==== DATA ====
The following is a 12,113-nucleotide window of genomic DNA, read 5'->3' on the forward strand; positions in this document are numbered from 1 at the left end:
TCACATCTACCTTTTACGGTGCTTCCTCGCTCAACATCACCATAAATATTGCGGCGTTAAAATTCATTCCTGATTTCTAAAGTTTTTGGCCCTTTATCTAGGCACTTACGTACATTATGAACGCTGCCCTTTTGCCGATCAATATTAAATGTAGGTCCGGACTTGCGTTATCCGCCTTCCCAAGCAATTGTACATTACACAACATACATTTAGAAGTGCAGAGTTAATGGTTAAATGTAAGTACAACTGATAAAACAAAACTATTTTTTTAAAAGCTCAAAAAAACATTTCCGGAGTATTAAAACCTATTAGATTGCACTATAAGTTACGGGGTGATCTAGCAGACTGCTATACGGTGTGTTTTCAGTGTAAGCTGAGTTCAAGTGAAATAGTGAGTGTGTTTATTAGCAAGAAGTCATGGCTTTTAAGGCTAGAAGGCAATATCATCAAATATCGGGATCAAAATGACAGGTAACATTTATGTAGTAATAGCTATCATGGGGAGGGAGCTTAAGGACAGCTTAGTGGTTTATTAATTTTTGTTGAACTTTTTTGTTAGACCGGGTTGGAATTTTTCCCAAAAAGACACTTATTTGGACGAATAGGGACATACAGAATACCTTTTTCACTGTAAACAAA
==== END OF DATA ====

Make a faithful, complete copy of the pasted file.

The following is a 12,113-nucleotide window of genomic DNA, read 5'->3' on the forward strand; positions in this document are numbered from 1 at the left end:
TCACATCTACCTTTTACGGTGCTTCCTCGCTCAACATCACCATAAATATTGCGGCGTTAAAATTCATTCCTGATTTCTAAAGTTTTTGGCCCTTTATCTAGGCACTTACGTACATTATGAACGCTGCCCTTTTGCCGATCAATATTAAATGTAGGTCCGGACTTGCGTTATCCGCCTTCCCAAGCAATTGTACATTACACAACATACATTTAGAAGTGCAGAGTTAATGGTTAAATGTAAGTACAACTGATAAAACAAAACTATTTTTTTAAAAGCTCAAAAAAACATTTCCGGAGTATTAAAACCTATTAGATTGCACTATAAGTTACGGGGTGATCTAGCAGACTGCTATACGGTGTGTTTTCAGTGTAAGCTGAGTTCAAGTGAAATAGTGAGTGTGTTTATTAGCAAGAAGTCATGGCTTTTAAGGCTAGAAGGCAATATCATCAAATATCGGGATCAAAATGACAGGTAACATTTATGTAGTAATAGCTATCATGGGGAGGGAGCTTAAGGACAGCTTAGTGGTTTATTAATTTTTGTTGAACTTTTTTGTTAGACCGGGTTGGAATTTTTCCCAAAAAGACACTTATTTGGACGAATAGGGACATACAGAATACCTTTTTCACTGTAAACAAA